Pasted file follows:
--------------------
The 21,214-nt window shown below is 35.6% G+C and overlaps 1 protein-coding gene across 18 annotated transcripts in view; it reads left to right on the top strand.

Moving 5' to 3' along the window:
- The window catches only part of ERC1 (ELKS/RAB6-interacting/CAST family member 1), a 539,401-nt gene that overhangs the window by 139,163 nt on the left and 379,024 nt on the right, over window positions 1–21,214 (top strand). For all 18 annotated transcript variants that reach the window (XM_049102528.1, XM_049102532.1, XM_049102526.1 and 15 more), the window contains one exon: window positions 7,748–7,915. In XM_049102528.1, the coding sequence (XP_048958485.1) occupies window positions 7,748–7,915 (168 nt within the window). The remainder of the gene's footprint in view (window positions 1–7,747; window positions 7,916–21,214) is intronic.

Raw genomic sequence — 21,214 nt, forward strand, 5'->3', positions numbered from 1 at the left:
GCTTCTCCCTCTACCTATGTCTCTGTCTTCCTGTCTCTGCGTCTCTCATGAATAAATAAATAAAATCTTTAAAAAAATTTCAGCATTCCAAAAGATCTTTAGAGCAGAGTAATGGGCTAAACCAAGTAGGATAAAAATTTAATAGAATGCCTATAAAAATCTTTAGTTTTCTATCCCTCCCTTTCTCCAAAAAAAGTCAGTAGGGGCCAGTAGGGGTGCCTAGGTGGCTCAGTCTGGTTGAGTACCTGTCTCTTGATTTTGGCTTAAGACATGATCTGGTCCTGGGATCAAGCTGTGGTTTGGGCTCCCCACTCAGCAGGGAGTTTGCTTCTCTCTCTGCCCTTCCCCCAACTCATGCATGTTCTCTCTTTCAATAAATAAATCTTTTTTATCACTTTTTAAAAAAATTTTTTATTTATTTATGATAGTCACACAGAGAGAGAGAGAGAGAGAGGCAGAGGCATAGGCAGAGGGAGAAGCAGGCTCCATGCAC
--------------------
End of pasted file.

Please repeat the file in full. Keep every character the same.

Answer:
The 21,214-nt window shown below is 35.6% G+C and overlaps 1 protein-coding gene across 18 annotated transcripts in view; it reads left to right on the top strand.

Moving 5' to 3' along the window:
- The window catches only part of ERC1 (ELKS/RAB6-interacting/CAST family member 1), a 539,401-nt gene that overhangs the window by 139,163 nt on the left and 379,024 nt on the right, over window positions 1–21,214 (top strand). For all 18 annotated transcript variants that reach the window (XM_049102528.1, XM_049102532.1, XM_049102526.1 and 15 more), the window contains one exon: window positions 7,748–7,915. In XM_049102528.1, the coding sequence (XP_048958485.1) occupies window positions 7,748–7,915 (168 nt within the window). The remainder of the gene's footprint in view (window positions 1–7,747; window positions 7,916–21,214) is intronic.

Raw genomic sequence — 21,214 nt, forward strand, 5'->3', positions numbered from 1 at the left:
GCTTCTCCCTCTACCTATGTCTCTGTCTTCCTGTCTCTGCGTCTCTCATGAATAAATAAATAAAATCTTTAAAAAAATTTCAGCATTCCAAAAGATCTTTAGAGCAGAGTAATGGGCTAAACCAAGTAGGATAAAAATTTAATAGAATGCCTATAAAAATCTTTAGTTTTCTATCCCTCCCTTTCTCCAAAAAAAGTCAGTAGGGGCCAGTAGGGGTGCCTAGGTGGCTCAGTCTGGTTGAGTACCTGTCTCTTGATTTTGGCTTAAGACATGATCTGGTCCTGGGATCAAGCTGTGGTTTGGGCTCCCCACTCAGCAGGGAGTTTGCTTCTCTCTCTGCCCTTCCCCCAACTCATGCATGTTCTCTCTTTCAATAAATAAATCTTTTTTATCACTTTTTAAAAAAATTTTTTATTTATTTATGATAGTCACACAGAGAGAGAGAGAGAGAGAGGCAGAGGCATAGGCAGAGGGAGAAGCAGGCTCCATGCAC